He provided detailed descriptions of cell types associated with neural structures, and produced excellent depictions of structures and their connectivity.

He was an advocate of the existence of dendritic spines, although he did not recognize them as the site of contact from presynaptic cells. He was a proponent of polarization of nerve cell function and his student Rafael Lorente de Nó would continue this study of input/output systems into cable theory and some of the earliest circuit analysis of neural structures.

He discovered a new type of cell, to be named after him: the interstitial cell of Cajal (ICC). This cell is found interleaved among neurons embedded within the smooth muscles lining the gut, serving as the generator and pacemaker of the slow waves of contraction that move material along the gastrointestine, vitally mediating neurotransmission from motor nerves to smooth muscle cells.

In his 1894 Croonian Lecture, he suggested in an extended metaphor that cortical pyramidal cells may become more elaborate with time, as a tree grows and extends its branches. He also devoted a considerable amount of his time to studying hypnosis (which he used to help his wife with birth labor) and parapsychological phenomena, but a book he had written on these areas got lost during the Spanish Civil War.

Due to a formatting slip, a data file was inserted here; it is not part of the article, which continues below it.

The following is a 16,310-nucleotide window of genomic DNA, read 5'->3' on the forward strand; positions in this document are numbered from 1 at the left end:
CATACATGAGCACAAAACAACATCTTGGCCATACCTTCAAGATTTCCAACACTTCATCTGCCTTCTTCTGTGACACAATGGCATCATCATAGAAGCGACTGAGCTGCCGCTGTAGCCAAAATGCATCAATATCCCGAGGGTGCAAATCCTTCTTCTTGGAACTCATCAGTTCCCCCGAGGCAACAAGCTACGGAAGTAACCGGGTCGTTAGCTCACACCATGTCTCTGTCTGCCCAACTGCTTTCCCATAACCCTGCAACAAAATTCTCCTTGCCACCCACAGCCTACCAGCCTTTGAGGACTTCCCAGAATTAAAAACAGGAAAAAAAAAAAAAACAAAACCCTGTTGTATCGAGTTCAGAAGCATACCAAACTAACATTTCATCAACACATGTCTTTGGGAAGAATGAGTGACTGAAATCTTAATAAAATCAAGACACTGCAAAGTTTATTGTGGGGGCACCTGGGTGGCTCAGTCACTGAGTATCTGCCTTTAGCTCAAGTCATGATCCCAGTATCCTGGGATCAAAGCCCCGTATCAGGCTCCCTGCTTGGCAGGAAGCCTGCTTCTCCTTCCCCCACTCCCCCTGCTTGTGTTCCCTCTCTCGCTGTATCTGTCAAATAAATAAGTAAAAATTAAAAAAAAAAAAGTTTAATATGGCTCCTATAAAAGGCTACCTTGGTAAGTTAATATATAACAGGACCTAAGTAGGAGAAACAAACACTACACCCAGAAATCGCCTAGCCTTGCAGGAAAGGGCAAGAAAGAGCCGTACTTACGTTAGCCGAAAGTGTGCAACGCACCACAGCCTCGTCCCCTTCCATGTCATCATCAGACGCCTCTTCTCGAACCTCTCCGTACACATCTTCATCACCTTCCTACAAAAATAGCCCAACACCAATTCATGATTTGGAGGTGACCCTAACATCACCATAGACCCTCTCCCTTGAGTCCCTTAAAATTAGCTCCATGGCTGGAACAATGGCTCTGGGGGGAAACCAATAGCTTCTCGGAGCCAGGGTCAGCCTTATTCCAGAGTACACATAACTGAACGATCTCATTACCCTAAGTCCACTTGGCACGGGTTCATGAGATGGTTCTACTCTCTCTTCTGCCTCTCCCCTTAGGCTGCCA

Cajal received many prizes, distinctions and societal memberships along his scientific career including and honorary Doctorates in Medicine of the Universities of Cambridge and Würzburg and an honorary Doctorate in Philosophy of the Clark University. Nevertheless the most famous distinction he was awarded was the Nobel Prize in Physiology or Medicine in 1906 together with Italian Camillo Golgi "in recognition of their work on the structure of the nervous system". This was seen as quite controversial because Golgi, a stout reticularist, disagreed with Cajal in his view of the neuron doctrine.